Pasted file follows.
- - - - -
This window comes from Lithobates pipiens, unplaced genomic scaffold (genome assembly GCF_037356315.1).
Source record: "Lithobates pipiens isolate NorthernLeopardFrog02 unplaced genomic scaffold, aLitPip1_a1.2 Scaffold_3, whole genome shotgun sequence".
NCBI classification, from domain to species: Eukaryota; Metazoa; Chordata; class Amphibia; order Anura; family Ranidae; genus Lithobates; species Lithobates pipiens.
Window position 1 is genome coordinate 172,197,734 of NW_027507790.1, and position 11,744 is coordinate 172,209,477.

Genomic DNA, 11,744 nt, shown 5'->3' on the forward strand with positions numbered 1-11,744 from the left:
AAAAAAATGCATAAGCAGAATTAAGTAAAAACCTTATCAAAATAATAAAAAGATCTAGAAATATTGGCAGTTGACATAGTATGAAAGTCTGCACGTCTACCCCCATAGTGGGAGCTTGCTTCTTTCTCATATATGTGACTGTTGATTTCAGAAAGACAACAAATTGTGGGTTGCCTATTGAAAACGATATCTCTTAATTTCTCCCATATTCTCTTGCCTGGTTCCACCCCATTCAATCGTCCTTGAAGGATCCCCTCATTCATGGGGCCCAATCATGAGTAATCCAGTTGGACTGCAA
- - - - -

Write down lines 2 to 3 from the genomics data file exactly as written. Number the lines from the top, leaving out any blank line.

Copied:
Source record: "Lithobates pipiens isolate NorthernLeopardFrog02 unplaced genomic scaffold, aLitPip1_a1.2 Scaffold_3, whole genome shotgun sequence".
NCBI classification, from domain to species: Eukaryota; Metazoa; Chordata; class Amphibia; order Anura; family Ranidae; genus Lithobates; species Lithobates pipiens.